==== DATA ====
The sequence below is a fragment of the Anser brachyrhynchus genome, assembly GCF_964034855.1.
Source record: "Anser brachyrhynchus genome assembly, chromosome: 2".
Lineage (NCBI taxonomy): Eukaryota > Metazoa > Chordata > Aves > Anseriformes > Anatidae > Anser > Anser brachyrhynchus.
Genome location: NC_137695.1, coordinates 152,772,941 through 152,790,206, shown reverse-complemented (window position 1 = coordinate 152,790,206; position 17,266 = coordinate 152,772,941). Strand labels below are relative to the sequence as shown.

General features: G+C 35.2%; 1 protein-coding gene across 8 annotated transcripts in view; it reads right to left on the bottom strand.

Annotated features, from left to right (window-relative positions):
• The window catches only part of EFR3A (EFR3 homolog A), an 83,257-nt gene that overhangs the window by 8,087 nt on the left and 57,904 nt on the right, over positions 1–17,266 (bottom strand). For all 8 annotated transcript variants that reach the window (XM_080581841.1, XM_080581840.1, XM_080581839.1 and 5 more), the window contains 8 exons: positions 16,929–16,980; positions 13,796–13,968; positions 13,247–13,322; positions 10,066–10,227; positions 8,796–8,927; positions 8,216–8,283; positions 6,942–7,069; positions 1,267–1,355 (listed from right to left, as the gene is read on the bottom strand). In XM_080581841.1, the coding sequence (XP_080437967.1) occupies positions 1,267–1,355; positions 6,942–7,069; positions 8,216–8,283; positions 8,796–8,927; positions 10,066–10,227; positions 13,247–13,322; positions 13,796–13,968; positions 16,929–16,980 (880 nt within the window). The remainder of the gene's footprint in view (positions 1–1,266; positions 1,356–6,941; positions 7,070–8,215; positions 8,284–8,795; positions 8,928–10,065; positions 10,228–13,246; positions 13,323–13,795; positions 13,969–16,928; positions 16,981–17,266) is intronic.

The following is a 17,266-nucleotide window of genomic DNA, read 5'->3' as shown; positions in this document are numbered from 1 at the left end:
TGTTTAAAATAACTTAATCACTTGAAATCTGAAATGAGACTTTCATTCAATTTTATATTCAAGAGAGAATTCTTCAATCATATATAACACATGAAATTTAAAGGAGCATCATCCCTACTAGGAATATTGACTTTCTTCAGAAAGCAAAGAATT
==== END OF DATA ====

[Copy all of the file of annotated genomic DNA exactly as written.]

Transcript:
The sequence below is a fragment of the Anser brachyrhynchus genome, assembly GCF_964034855.1.
Source record: "Anser brachyrhynchus genome assembly, chromosome: 2".
Lineage (NCBI taxonomy): Eukaryota > Metazoa > Chordata > Aves > Anseriformes > Anatidae > Anser > Anser brachyrhynchus.
Genome location: NC_137695.1, coordinates 152,772,941 through 152,790,206, shown reverse-complemented (window position 1 = coordinate 152,790,206; position 17,266 = coordinate 152,772,941). Strand labels below are relative to the sequence as shown.

General features: G+C 35.2%; 1 protein-coding gene across 8 annotated transcripts in view; it reads right to left on the bottom strand.

Annotated features, from left to right (window-relative positions):
• The window catches only part of EFR3A (EFR3 homolog A), an 83,257-nt gene that overhangs the window by 8,087 nt on the left and 57,904 nt on the right, over positions 1–17,266 (bottom strand). For all 8 annotated transcript variants that reach the window (XM_080581841.1, XM_080581840.1, XM_080581839.1 and 5 more), the window contains 8 exons: positions 16,929–16,980; positions 13,796–13,968; positions 13,247–13,322; positions 10,066–10,227; positions 8,796–8,927; positions 8,216–8,283; positions 6,942–7,069; positions 1,267–1,355 (listed from right to left, as the gene is read on the bottom strand). In XM_080581841.1, the coding sequence (XP_080437967.1) occupies positions 1,267–1,355; positions 6,942–7,069; positions 8,216–8,283; positions 8,796–8,927; positions 10,066–10,227; positions 13,247–13,322; positions 13,796–13,968; positions 16,929–16,980 (880 nt within the window). The remainder of the gene's footprint in view (positions 1–1,266; positions 1,356–6,941; positions 7,070–8,215; positions 8,284–8,795; positions 8,928–10,065; positions 10,228–13,246; positions 13,323–13,795; positions 13,969–16,928; positions 16,981–17,266) is intronic.

The following is a 17,266-nucleotide window of genomic DNA, read 5'->3' as shown; positions in this document are numbered from 1 at the left end:
TGTTTAAAATAACTTAATCACTTGAAATCTGAAATGAGACTTTCATTCAATTTTATATTCAAGAGAGAATTCTTCAATCATATATAACACATGAAATTTAAAGGAGCATCATCCCTACTAGGAATATTGACTTTCTTCAGAAAGCAAAGAATT